Return to home page


An open letter to the leaders of health insurance companies and our legislators 

October 11, 2009 (click HERE for an addendum added 7/2/11)

In case you were looking for convincing arguments that our health insurance system is in serious need of reform, here are just a few of my own recent experiences.


I am a relatively healthy 55 year old male who proactively watches and manages his health. Since I am no longer employed, I recently needed to find private health insurance so that I can continue getting medical attention if and when I need it.

Company #1

The first health insurance company I applied to denied me coverage because of a “pre-existing condition.” What was the pre-existing condition? Despite being in a desired weight range, playing tennis twice a week for 15 years, and three years of going to the gym for 70 minutes of cardiovascular exercises five days a week, I had been recently diagnosed with mild hypertension (high blood pressure). For this inherited condition (which had not responded to exercise and changes in diet), my doctor prescribed a low dosage generic blood pressure medication which had my hypertension perfectly managed to a very healthy range. My reward for actively managing a condition many people ignore: Company #1 denied me health insurance coverage.

It turns out I also have a condition called BPH (benign prostatic hyperplasia). This is a non-cancerous growth of the prostate that – according to reliable medical sources – affects over half of men over the age of 50. Although I did not want treatment for this non-threatening condition, I was convinced that my personal doctor should know everything about my medical state. So I told my doctor about this condition, and it was duly noted in my medical records. My reward for keeping my doctor completely informed about my health? The same insurance company that denied me coverage because of my controlled hypertension stated that even if they had not denied me coverage, they would have excluded BPH and any symptoms or worsening from my coverage.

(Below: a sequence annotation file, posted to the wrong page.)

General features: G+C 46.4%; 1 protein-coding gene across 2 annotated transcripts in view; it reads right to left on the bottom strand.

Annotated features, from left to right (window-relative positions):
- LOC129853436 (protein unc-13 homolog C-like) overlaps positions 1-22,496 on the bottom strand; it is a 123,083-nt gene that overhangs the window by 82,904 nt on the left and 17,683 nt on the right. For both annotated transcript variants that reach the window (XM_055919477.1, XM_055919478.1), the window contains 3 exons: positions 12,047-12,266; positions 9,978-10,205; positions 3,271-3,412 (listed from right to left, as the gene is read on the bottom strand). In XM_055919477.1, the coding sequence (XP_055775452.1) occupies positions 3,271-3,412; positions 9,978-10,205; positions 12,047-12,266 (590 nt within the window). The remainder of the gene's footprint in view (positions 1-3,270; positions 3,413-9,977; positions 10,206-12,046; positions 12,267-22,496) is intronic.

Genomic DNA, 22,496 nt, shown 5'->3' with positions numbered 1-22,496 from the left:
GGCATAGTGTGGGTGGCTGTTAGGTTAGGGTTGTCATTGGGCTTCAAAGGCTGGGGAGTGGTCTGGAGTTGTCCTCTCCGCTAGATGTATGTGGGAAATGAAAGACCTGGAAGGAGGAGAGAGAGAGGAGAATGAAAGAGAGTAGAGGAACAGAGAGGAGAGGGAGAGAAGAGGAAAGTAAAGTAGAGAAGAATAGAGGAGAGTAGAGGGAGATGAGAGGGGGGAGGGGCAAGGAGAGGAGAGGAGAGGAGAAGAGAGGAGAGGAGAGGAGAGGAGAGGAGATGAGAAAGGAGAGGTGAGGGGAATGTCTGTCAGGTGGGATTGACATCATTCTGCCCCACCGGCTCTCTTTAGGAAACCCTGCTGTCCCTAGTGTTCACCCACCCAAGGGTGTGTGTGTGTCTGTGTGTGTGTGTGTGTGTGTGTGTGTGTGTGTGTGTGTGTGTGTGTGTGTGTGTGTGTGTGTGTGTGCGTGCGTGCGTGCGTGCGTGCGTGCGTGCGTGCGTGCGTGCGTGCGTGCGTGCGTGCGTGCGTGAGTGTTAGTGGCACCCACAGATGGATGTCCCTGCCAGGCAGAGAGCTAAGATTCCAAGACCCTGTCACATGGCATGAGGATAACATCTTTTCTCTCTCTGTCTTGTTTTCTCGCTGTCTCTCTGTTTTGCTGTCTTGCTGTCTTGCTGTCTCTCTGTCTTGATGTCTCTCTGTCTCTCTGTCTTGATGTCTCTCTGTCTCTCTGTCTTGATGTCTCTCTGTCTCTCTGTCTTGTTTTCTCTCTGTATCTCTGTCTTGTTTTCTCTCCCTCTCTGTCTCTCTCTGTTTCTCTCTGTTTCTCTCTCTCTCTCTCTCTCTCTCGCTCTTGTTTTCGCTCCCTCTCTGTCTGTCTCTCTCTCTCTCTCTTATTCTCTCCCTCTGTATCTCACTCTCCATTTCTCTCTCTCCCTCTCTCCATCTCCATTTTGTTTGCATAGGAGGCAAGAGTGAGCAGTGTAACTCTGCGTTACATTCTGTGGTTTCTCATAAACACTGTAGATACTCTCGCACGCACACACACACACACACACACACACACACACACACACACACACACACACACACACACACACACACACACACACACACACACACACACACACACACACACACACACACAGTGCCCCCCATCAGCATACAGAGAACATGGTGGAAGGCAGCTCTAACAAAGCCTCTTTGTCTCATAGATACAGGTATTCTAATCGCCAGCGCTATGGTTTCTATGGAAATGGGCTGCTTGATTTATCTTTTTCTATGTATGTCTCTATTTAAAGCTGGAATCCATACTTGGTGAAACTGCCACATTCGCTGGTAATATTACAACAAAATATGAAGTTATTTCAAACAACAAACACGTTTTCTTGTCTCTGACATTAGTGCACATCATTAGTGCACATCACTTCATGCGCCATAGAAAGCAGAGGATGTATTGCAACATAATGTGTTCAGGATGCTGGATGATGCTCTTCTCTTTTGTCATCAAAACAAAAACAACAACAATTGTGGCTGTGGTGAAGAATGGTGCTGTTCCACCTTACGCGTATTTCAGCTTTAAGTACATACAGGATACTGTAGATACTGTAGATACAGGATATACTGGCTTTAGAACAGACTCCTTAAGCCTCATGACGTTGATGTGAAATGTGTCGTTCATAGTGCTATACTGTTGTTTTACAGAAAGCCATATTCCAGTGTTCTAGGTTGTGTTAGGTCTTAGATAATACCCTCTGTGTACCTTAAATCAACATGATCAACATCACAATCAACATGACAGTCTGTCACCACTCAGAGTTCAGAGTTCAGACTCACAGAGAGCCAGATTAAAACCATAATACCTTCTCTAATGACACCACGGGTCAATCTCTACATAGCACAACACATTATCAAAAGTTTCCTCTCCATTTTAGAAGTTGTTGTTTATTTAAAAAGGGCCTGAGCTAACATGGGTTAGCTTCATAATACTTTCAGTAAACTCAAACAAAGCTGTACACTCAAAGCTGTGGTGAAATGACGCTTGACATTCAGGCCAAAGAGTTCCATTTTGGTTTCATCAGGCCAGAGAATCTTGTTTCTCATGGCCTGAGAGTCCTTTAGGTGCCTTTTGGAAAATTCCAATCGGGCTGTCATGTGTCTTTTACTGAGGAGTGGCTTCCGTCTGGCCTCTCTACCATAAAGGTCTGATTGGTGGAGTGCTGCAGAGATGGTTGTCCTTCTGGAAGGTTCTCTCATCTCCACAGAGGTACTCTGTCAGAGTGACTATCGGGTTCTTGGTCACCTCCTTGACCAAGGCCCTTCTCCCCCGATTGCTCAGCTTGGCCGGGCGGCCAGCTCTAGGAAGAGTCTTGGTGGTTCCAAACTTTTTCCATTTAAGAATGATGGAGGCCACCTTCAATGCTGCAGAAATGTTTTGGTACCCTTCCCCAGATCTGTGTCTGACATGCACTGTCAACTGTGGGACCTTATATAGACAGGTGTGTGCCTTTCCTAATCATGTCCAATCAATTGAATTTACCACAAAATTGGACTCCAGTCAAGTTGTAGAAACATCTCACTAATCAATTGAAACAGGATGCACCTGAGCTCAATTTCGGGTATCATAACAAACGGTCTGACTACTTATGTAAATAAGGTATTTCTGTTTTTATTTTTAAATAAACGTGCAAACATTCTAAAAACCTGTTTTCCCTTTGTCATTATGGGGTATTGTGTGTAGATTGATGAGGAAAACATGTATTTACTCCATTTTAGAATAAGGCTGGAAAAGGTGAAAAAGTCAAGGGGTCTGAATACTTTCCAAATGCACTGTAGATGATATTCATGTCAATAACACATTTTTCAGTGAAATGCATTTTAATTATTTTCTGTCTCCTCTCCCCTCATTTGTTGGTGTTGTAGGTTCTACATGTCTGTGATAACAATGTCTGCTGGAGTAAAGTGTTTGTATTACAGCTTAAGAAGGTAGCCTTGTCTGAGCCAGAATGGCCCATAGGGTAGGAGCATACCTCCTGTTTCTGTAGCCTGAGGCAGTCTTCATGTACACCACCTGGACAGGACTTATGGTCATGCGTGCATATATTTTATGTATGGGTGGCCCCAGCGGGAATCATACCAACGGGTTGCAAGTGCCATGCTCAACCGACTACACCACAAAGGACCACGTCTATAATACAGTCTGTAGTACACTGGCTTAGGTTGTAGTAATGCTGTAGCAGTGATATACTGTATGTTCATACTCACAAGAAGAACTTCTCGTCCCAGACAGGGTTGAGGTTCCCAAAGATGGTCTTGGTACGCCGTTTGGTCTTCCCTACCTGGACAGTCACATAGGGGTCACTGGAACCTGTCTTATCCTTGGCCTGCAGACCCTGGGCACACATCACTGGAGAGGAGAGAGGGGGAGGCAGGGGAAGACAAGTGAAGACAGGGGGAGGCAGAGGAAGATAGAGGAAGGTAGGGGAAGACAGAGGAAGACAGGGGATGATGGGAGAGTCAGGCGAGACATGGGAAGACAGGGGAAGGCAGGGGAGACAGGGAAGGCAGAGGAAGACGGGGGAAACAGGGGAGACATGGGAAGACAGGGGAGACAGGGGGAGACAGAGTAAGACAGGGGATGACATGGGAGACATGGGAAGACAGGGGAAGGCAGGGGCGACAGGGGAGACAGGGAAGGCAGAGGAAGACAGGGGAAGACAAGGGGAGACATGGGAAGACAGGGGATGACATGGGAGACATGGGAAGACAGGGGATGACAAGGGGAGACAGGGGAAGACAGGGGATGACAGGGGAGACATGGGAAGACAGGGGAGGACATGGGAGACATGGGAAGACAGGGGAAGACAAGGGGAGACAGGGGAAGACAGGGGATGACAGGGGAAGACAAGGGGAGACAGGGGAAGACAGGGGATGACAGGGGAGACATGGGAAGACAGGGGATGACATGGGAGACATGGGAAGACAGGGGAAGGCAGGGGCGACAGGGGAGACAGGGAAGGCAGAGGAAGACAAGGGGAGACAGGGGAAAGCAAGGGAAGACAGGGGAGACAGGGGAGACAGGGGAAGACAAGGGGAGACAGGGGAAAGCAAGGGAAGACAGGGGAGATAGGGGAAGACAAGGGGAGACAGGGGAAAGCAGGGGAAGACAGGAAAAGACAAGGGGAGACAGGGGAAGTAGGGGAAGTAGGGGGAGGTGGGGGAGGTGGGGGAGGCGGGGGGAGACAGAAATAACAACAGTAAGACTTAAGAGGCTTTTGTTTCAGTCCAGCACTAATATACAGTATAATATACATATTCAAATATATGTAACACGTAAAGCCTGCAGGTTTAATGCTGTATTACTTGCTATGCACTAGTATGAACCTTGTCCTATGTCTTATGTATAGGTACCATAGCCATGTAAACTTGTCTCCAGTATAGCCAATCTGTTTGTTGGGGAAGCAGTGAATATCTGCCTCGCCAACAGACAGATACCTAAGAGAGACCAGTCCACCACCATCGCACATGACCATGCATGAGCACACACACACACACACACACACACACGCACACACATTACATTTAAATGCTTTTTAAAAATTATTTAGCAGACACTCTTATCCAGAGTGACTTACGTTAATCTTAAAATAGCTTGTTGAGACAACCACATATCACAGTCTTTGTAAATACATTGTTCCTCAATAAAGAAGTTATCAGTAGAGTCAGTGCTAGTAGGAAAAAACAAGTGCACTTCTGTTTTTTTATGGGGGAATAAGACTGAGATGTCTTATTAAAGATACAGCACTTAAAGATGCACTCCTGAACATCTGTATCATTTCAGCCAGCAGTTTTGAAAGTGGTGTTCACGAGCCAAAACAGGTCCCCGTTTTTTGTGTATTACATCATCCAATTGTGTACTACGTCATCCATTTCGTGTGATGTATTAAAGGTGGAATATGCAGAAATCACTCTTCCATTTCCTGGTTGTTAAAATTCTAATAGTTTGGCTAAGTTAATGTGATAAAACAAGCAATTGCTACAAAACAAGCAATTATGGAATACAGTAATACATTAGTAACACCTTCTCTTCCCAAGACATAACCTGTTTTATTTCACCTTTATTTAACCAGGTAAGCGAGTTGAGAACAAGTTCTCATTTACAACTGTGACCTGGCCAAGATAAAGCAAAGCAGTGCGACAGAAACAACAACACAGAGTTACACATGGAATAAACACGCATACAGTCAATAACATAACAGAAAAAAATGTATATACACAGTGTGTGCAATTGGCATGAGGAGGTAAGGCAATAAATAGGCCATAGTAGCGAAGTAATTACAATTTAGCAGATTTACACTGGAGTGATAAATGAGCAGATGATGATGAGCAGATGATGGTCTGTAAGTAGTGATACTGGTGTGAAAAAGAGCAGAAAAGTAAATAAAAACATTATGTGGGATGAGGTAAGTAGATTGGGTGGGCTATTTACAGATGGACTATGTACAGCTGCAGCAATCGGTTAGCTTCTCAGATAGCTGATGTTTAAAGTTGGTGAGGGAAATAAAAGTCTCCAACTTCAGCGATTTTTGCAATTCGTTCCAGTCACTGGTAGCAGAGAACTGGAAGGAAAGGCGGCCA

Company #2

Still in search of private health insurance, I applied to a second large health insurer. Like Company #1, this company also pulled my medical records. Unlike Company #1, they were happy to issue me a health insurance policy; however, they noticed that I had paid visits to a dermatologist over the past several years, and said they would exclude any coverage for my skin or related conditions from my medical coverage. The reason I visit a dermatologist annually is that I grew up in the Phoenix metro area, and many years of exposure to the sun can damage the skin. By visiting my dermatologist regularly, I can have sun-damaged portions of my skin treated while they are still benign – BEFORE they turn into cancer. But this proactive medical attention resulted in Company #2 denying me coverage for the largest organ in the human body.

Company #3

Again, still in search of medical coverage, I applied to a third company. This company, who had access to the same medical information as the other two, was willing to underwrite me (with no exceptions like the prior companies). That is, until we ran into a snag. A question that appears on virtually all medical insurance questionnaires is “have you ever been denied coverage?” For no other reason but that Company #1 had denied me coverage several weeks ago, I was now in danger of being denied coverage by Company #3. As it turns out, I was able to have my doctor send a letter to Company #3 that convinced them the original denial of coverage was unfounded. And I finally had health insurance.

Now I finally had private health insurance coverage, so I figured my problems were pretty much over.

Not so fast! Continuing my proactive efforts to manage my health, I visited my doctor for my annual physical. (Despite the fact that my private health insurance is a high-deductible policy, it pays about $250 each year for an annual physical.) During this routine annual exam, my doctor noted that I had not had a tetanus shot in over 10 years, and he recommended I get one while I am in the office. I accepted this offer, and the bill my doctor presented to Company #3 included a $60 charge for the tetanus shot.